1.16      A distinguishing mark of an auditor is acceptance of responsibility to serve the public interest. This responsibility is critical when auditing in the government environment. GAGAS embodies the concept of accountability for public resources, which is fundamental to serving the public interest.

We hold our clients to a higher standard of behavior than we do in the commercial sector. While it was OK for AIG to go on a lavish $500,000 spa junket before the US taxpayers bailed them out, it certainly was not OK after the bailout.

Later, we will see that the GAO asks you to report even more bad behaviors than the AICPA does.  If Mr. Hurst wants to put his jet-setting, never-worked-a-day-in–their-life kids on the payroll, more power to him. Auditors in the commercial realm do not have a responsibility to say anything about that. But in the government realm, we call that abuse, and we do have a responsibility to report it.  We’ll discuss more about abuse later.

Five main sections of the ethics section
The ethics discussion is divided into five main principles:

a.   The public interest
b.   Integrity
c.   Objectivity
d.   Proper use of government information, resources, and position
e.    Professional behavior

Let’s discuss each one in turn.

The public interest 
A city auditor once told me that he sees a higher purpose in his work.  It is his job to make sure that the monies collected by the city are turned back to support those who need services and who may not have a voice in the government.  He works on the citizens’ behalf, and because of this higher purpose, he doesn’t care whether he makes his auditees upset with his reports.  Now that is integrity!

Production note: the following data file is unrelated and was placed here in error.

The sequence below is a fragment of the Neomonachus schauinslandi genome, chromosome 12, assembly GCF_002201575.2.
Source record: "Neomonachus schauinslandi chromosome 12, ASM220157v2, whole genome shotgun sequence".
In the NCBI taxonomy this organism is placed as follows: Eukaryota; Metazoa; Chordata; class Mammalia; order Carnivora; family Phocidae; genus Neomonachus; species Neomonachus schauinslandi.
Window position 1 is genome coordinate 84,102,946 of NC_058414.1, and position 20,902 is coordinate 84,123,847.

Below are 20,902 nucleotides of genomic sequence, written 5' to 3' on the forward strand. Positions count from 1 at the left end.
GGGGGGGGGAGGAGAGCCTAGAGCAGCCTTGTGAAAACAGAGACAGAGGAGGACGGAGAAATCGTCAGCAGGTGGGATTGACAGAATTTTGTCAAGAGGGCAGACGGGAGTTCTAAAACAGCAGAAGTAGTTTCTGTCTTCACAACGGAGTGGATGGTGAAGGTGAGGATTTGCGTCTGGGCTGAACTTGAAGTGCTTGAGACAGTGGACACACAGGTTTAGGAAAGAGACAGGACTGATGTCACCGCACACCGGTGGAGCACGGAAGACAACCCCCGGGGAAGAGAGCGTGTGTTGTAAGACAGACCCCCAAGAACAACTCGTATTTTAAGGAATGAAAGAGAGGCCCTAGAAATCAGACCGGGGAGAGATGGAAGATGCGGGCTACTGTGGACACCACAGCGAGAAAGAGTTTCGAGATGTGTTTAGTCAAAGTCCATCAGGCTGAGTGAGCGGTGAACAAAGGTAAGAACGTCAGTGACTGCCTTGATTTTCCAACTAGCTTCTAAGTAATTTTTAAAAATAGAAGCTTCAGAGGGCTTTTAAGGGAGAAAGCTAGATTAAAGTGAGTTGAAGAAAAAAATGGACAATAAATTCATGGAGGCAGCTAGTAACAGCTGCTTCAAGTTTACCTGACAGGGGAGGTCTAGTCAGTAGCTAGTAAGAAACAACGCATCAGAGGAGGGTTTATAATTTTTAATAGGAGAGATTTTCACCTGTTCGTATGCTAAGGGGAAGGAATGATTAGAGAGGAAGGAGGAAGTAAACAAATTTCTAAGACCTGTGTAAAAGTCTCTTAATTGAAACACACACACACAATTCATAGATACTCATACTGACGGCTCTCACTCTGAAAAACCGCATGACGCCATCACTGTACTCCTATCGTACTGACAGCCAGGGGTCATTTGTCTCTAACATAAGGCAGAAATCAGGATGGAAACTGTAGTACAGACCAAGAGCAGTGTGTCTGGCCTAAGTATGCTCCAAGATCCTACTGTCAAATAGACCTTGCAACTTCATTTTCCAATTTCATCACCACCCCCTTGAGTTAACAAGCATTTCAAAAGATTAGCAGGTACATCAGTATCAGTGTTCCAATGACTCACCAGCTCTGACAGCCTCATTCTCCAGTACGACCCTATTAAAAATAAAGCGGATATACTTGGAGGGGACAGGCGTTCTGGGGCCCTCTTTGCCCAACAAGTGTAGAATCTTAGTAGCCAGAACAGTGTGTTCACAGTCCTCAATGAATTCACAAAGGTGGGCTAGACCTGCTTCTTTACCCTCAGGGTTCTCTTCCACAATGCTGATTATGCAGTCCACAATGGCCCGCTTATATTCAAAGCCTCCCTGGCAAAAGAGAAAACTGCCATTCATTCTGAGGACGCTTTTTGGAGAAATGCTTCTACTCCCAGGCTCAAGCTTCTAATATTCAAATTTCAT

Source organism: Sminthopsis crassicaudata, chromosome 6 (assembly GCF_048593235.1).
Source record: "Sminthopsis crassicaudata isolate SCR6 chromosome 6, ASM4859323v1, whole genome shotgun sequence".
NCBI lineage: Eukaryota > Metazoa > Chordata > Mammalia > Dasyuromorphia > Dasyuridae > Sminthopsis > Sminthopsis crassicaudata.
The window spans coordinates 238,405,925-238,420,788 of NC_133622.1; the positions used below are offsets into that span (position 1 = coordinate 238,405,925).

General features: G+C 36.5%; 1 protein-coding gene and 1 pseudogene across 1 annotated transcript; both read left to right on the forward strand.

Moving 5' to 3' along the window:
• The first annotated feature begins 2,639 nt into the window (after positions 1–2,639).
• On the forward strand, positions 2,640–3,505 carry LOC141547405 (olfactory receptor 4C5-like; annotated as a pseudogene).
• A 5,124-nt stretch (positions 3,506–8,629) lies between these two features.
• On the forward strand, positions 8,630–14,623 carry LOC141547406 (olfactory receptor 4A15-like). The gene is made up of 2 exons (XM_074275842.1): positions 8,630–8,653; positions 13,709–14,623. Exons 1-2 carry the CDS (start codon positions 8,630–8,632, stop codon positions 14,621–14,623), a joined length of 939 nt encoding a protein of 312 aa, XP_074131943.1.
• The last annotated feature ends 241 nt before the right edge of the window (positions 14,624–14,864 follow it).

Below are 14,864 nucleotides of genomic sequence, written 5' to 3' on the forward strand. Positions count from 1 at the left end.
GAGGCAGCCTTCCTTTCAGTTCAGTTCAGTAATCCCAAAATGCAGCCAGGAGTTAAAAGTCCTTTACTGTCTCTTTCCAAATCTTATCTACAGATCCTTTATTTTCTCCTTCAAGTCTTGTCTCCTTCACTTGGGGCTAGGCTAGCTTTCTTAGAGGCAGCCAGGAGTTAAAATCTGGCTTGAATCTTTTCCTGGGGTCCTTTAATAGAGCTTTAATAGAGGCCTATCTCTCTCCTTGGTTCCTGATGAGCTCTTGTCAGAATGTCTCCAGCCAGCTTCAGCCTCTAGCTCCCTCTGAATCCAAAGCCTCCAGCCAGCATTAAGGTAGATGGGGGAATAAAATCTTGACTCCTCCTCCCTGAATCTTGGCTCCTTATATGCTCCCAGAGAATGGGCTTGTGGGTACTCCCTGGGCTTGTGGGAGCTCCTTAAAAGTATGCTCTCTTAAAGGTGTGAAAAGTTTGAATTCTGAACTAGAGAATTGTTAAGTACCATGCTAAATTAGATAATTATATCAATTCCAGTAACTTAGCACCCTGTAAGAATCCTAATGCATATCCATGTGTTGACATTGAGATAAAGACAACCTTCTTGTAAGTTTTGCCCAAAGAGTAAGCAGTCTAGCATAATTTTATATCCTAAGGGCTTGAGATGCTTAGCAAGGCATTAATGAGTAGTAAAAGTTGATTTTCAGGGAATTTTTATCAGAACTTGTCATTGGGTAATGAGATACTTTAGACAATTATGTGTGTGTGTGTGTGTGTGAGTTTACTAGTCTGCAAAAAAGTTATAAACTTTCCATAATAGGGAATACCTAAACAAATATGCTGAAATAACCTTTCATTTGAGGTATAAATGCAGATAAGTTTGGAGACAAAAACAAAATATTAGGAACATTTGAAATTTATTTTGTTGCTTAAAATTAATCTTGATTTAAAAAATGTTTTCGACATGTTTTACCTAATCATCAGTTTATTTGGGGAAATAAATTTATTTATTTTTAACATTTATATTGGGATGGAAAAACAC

1.15      The public interest is defined as the collective well-being of the community of people and entities the auditors serve. Observing integrity, objectivity, and independence in discharging their professional responsibilities assists auditors in meeting the principle of serving the public interest and honoring the public trust. The principle of the public interest is fundamental to the responsibilities of auditors and critical in the government environment.

In my business I transfer in and out of two worlds – the government world and the commercial world – and indeed they are different.

An auditor from the GAO made the distinction between the two by saying that in the commercial world fortunes are made by doing what is not expressly prohibited; in the government world action won’t be taken unless it is expressly permitted.

Commercial entities do not seek transparency.  At the Apple corporate headquarters store, they sell a T-Shirt that says, “I visited the Apple Corporate Offices in Cupertino… and that is all I can say about it.”

But government auditors must shine light in dark places in order to serve their customer, the public.  And taxpayers get very, very upset if even a tiny bit of their hard-earned tax dollars are squandered.

Not long ago, I was helping a government employee retirement system develop a training event. Afterwards, to celebrate our success, we all went out to a first-rate steakhouse in Dallas – you know the type, where you pay $45 for an à la carte steak. We had wine and appetizers, and one guy ordered a $35 brandy. I was very uncomfortable. I thought that if any of their members walked in and recognized them as the folks in charge of their retirement funds, the retirement system would have a lot of explaining to do. The retirees don’t want their money squandered on high living for government employees!